Warning: Review contains Spoilers.

“Shivaa” with a “y”! Why? Well, no clue.

Ajay Devgn plays the role of a Himalayan mountaineer who has no family. His passion towards mountain-climbing is shown from the very beginning to the end in the movie. And he claims to be a human replica of Lord Shivaa just by living in the icy reaches, smoking weed and having tattoos of the great lord’s snake, trident and the Lord himself, all over his body.

So this man finally meets the lady of his dreams and they start a family. But due to some personal reasons the lady leaves her new born with Shivaay and goes back to where she came from, Bulgaria.

The actual story begins when this bi-racial kid grows up to find out that her mother is alive and she wishes to meet her. Shivaay, who has never left and never wants to leave his beautiful home in the Himalayas, is compelled to do so for the love of his young daughter.

It so happens that in Bulgaria, the father and daughter duo get caught in a child trafficking racket which is shown to be widespread and unchecked by the law and order system in that country.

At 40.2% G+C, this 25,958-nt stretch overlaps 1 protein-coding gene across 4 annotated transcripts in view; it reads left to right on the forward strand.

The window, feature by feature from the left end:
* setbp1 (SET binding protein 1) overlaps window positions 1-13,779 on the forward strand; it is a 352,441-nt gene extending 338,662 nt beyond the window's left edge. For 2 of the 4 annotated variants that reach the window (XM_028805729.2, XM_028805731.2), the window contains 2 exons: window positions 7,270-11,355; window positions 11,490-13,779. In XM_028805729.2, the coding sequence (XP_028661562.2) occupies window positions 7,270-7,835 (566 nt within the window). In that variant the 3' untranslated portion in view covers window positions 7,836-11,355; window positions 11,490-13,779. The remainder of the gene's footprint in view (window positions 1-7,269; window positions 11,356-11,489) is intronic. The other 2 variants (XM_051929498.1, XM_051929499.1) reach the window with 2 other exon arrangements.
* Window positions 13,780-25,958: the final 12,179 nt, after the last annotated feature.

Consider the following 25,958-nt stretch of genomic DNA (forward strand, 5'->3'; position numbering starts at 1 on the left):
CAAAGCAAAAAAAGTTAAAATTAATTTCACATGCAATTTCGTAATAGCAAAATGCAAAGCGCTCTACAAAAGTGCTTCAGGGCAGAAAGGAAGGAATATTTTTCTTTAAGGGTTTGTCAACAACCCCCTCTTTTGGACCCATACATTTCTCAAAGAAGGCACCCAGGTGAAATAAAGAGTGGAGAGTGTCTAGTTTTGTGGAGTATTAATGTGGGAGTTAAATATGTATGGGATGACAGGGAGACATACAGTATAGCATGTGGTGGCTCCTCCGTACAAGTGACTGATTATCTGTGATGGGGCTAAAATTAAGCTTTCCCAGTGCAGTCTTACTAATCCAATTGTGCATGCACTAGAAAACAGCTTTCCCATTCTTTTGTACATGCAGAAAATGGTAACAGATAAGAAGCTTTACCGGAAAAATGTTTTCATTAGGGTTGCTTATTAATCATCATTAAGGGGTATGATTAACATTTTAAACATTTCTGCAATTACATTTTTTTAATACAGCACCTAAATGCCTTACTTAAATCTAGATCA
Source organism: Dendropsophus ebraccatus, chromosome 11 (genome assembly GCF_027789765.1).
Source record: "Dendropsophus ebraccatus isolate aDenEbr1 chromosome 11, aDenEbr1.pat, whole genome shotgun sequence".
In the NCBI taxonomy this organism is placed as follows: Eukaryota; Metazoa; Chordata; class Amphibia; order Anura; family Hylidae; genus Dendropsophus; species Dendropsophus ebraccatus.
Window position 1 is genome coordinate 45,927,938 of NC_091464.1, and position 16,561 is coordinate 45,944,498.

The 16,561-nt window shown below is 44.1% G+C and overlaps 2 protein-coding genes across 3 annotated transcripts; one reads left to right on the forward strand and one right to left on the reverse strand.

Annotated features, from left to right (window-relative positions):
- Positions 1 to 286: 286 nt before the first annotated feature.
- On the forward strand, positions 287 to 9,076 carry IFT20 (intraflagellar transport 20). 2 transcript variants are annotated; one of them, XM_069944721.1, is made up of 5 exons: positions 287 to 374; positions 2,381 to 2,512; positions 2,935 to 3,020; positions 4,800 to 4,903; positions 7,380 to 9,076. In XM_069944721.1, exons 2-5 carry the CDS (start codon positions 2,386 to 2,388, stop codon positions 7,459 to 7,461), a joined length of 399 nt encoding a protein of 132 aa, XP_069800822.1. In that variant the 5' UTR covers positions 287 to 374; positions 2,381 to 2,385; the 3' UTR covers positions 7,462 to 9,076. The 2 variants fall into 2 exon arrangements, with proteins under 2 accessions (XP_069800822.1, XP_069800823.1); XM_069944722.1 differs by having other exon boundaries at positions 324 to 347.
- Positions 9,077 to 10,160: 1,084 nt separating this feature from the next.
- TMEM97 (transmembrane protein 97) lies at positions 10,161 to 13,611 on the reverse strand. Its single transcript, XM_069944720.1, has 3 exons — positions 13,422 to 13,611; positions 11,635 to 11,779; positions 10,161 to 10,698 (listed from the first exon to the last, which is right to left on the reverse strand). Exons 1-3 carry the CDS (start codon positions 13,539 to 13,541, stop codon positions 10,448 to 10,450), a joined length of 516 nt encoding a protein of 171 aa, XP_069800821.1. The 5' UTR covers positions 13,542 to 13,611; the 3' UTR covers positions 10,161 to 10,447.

The movie very vaguely and in the most Bollywood-ish manner shows how Shivaay single handedly brings down the entire organ trafficking and flesh trade mafia in Bulgaria, just in a span of 48 hours, despite being wanted by the Police, finds his girl, makes a new lady character fall for him, brings back his daughter and survives severe injuries.

Devgn’s second directorial outing could have been way better, but it felt like the story was being written simultaneously with the shooting of the film. Ajay’s past movies with director Rohit Shetty have definitely shown their mark in this film too. You can see a lot of cars and vehicles flying, rolling, burning and going down a cliff in the film.


It was too much emotional drama, way too much action and very vague romance, all shown in a very long span of 2hrs 42mins. The movie tried to touch every genre and left the audience high and dry. The movie released around Diwali and was probably meant to show the “triumph of good over evil” which it did. Ajay is unstoppable in Shivaay but you wish he wasn’t!

The song “Bolo Har Har” is my personal favorite. Here in the movie, this song is played each time Shivaay climbs up a mountain and rappels down from one. So at the end of the movie, you’re left humming this song even if you don’t wish to.

In the end I’d like to say, this movie captures the beauty of glacial mountains like no other Hindi movie ever has, but fails to engage the audience emotionally.

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